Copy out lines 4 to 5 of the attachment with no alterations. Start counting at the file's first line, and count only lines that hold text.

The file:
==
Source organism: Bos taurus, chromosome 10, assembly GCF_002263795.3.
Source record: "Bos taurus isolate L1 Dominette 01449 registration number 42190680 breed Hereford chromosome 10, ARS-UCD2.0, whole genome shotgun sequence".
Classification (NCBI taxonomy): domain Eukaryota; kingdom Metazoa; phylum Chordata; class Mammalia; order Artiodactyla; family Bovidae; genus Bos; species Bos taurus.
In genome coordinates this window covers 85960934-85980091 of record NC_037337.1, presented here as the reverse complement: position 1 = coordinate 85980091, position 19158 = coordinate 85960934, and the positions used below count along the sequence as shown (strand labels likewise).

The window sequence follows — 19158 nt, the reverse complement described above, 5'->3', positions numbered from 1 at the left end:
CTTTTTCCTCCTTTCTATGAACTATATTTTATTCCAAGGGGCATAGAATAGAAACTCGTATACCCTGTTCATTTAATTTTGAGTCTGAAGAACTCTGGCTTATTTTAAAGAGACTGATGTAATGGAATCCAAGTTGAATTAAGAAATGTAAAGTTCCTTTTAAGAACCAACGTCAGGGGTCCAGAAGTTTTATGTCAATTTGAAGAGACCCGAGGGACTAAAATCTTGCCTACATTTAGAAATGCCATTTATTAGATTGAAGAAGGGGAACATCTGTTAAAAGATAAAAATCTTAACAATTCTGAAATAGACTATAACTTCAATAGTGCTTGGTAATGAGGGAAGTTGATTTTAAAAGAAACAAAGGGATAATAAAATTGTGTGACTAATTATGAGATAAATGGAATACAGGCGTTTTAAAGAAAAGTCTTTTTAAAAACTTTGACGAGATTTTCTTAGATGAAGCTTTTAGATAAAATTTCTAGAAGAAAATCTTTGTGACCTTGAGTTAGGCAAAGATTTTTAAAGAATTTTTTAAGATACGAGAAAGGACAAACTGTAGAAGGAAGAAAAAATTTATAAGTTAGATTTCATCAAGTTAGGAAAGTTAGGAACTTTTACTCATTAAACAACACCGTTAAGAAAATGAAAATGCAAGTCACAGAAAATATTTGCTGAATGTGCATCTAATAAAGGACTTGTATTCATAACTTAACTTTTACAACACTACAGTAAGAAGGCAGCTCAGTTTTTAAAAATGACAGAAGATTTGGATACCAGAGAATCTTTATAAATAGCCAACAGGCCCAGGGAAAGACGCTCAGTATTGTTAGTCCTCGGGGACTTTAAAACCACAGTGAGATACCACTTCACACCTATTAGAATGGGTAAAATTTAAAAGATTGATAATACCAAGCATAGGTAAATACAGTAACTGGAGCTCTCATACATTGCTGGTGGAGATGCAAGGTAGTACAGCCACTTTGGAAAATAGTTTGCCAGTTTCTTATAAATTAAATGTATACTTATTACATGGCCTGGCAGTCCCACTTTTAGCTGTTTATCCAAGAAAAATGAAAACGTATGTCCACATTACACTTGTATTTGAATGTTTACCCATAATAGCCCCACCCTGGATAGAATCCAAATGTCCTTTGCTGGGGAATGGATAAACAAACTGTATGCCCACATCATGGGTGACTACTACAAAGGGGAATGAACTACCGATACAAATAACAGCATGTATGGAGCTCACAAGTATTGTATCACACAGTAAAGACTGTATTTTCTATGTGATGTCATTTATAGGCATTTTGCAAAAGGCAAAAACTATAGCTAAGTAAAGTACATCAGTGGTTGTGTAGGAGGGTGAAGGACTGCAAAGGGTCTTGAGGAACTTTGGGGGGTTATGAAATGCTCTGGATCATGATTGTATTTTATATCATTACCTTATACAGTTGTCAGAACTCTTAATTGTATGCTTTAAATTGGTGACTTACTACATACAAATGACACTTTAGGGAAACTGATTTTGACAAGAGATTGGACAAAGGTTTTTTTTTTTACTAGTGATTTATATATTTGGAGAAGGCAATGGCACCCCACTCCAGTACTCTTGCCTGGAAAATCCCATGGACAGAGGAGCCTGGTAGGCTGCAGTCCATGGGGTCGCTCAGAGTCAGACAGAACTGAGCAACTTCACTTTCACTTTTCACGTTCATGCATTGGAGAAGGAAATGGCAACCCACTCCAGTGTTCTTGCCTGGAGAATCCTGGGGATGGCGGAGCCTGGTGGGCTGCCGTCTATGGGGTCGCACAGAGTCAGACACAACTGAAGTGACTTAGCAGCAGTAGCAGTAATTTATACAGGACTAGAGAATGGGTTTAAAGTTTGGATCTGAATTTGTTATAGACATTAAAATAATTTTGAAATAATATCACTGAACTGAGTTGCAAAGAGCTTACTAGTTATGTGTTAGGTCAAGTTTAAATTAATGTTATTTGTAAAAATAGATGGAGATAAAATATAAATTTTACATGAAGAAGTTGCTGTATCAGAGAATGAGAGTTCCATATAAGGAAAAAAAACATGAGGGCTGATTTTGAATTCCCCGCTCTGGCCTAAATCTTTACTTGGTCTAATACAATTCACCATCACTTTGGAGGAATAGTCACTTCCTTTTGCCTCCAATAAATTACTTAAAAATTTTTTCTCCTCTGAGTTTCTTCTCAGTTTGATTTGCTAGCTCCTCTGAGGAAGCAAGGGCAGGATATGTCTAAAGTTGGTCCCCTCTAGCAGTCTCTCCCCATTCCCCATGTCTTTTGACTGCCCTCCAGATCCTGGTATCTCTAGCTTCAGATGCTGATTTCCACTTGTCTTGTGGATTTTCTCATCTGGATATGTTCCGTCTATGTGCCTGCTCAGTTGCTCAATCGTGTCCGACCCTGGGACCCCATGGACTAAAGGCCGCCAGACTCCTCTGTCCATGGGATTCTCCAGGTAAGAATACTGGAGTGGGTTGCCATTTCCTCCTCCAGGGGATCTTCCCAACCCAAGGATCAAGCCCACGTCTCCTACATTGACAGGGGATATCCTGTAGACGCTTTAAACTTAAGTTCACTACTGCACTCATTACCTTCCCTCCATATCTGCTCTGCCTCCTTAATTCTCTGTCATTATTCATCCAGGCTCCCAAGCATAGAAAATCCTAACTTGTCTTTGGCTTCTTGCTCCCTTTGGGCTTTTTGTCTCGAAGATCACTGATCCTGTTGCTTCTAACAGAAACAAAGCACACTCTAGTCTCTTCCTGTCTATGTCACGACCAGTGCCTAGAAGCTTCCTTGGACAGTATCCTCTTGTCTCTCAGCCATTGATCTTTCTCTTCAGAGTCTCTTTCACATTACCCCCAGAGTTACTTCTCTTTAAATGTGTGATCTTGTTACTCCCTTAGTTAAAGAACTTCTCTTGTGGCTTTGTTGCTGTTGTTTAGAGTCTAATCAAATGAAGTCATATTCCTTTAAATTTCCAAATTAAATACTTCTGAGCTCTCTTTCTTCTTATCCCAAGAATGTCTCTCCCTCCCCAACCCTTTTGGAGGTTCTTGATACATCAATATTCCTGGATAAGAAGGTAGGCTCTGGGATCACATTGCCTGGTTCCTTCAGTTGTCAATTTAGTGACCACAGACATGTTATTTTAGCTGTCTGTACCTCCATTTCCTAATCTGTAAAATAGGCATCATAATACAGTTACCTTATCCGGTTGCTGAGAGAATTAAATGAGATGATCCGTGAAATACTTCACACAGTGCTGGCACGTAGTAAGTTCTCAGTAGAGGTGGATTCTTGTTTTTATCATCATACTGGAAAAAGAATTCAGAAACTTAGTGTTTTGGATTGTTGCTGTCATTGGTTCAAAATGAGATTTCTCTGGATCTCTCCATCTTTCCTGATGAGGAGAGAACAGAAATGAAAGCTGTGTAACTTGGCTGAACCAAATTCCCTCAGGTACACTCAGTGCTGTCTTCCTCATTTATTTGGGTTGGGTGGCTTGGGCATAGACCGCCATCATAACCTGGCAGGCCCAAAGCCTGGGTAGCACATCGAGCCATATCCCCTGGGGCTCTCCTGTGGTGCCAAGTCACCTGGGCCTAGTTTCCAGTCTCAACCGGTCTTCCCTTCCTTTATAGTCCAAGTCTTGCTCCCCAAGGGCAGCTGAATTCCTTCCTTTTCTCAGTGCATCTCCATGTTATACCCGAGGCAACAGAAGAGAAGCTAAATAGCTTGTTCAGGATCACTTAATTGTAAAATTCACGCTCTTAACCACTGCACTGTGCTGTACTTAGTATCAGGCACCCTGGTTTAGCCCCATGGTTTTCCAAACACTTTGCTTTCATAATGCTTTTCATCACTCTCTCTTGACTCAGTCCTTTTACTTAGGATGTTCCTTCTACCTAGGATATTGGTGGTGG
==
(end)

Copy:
In genome coordinates this window covers 85960934-85980091 of record NC_037337.1, presented here as the reverse complement: position 1 = coordinate 85980091, position 19158 = coordinate 85960934, and the positions used below count along the sequence as shown (strand labels likewise).

The window sequence follows — 19158 nt, the reverse complement described above, 5'->3', positions numbered from 1 at the left end: